How HIV Infects Cells

from Project Inform's PI Perspective #20, November 1996
"Basic Science Discovery: Opening the Door on HIV"

Recent news reports heralded the identification of proteins found on immune cells, one called CKR5 and another called fusin, which play a key role in understanding how HIV infects cells. Though these discoveries may not have any immediate effect on the welfare of people with HIV, over time they may lead to important advances in HIV treatment, prevention and research.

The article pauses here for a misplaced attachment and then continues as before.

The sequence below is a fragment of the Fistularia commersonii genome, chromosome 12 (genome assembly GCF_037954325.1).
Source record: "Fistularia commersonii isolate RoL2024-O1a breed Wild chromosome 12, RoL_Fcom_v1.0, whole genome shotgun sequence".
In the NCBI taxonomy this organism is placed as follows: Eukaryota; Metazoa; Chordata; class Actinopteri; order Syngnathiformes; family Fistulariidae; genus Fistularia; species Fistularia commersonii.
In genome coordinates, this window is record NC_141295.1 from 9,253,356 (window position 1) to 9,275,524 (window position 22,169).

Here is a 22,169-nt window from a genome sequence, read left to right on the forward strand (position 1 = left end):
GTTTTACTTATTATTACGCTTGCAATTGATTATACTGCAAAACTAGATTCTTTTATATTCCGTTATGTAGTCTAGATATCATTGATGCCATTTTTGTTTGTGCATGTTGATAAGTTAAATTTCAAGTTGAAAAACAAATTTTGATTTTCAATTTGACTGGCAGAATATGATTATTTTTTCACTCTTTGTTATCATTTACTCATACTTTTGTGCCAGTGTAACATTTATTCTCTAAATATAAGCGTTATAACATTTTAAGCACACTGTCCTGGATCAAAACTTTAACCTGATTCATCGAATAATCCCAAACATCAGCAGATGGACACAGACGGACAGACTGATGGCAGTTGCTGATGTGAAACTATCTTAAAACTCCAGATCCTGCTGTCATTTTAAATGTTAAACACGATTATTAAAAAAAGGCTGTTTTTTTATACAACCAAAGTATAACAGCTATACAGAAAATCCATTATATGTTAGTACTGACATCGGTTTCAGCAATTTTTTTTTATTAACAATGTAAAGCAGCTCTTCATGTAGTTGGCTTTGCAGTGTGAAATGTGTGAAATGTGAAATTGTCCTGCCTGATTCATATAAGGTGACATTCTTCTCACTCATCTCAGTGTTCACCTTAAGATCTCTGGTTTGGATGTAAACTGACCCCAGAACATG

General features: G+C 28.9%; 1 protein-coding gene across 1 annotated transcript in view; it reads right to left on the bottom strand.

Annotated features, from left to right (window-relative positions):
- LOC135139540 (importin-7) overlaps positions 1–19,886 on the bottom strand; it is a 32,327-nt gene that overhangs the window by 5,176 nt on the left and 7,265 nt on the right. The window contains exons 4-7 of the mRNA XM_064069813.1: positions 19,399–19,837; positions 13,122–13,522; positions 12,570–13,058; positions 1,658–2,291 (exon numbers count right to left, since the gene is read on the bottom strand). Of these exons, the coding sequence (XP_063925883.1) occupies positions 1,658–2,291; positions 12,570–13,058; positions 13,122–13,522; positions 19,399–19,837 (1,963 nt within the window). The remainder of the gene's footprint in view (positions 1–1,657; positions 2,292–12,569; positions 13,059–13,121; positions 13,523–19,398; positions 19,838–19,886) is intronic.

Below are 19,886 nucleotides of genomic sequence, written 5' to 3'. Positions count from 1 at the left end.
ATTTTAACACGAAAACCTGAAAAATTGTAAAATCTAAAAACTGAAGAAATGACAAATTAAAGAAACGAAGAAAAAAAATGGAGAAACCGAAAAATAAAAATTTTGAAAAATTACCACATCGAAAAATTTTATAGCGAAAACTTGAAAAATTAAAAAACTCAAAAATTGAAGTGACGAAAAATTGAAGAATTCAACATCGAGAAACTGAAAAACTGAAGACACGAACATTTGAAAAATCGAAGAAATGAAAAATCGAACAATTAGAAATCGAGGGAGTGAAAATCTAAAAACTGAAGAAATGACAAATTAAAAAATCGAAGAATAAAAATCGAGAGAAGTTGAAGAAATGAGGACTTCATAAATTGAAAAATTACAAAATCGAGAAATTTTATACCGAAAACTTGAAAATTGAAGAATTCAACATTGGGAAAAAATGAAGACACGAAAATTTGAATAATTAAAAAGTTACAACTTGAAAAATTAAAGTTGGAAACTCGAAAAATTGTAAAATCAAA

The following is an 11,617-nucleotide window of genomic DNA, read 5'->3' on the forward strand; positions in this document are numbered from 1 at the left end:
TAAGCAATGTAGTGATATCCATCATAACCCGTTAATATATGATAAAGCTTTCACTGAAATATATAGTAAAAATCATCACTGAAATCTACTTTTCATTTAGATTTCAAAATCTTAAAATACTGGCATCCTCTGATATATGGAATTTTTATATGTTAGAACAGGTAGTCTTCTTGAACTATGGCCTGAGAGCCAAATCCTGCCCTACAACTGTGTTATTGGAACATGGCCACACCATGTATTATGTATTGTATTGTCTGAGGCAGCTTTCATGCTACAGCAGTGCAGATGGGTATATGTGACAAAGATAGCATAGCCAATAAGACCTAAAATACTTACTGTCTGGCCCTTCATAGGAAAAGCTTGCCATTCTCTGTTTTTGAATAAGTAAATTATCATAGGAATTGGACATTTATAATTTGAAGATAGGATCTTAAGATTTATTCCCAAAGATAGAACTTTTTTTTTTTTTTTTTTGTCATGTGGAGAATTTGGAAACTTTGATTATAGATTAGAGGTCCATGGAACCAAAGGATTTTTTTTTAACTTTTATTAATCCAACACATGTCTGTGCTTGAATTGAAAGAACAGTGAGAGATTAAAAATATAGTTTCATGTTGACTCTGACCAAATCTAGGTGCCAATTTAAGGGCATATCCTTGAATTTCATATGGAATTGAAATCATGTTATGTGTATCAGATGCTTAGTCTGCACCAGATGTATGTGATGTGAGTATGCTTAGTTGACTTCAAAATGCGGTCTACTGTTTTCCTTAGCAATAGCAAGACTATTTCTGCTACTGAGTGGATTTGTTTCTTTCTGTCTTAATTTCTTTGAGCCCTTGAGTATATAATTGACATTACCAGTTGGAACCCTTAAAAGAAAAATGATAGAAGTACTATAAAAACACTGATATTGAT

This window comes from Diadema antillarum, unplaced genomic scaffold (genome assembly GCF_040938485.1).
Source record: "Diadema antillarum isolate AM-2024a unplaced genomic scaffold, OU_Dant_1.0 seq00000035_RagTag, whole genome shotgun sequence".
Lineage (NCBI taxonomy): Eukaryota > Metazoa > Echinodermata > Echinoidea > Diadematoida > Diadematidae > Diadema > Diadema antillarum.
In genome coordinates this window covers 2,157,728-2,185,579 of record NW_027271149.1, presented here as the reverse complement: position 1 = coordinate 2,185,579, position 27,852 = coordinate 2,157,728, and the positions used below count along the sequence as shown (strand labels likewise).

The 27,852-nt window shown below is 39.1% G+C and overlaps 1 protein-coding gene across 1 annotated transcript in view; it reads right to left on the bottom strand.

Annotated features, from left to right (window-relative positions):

One way HIV disables the immune system is by infecting and destroying CD4+ T-cells. These cells are critical in managing immune responses and if they are depleted, immune defenses are weakened. When HIV and related infections enter the body, CD4+ T-cells, operating through a network of chemical interactions, instruct other cells to disable the invading organism. The CD4 protein on the surface of these and other cells is a key protein that HIV links up with to enter the cells. CD4 is like a doorway that HIV uses to gain entry into the inner working of the cell. Experiments suggest that the CD4 protein itself is not enough to allow viral entry into cells. It has long been believed that there is a second doorway that the virus needs to open in order to infect a cell. Scientists think they have identified the second doorway and they have learned that it may be different for different types of cells. One is CC-CKRS, or CKR5 for short, and another is fusin. CKR5 exists on a broad range of cells which can be infected by HIV, including T-cells and macrophages. Fusin on the other hand, is primarily found on CD4+ T-cells and only appears to serve as a doorway for certain strains of virus. Both are important and each may play different roles in facilitating HIV infection of different cells at different times and under different circumstances. CKR5 appears to be important when NSI strains (the strains most common in early disease) of HIV are prevalent, while fusin appears to be more important when SI strains (a more aggressive strain typically found in later stages of disease) of HIV predominate.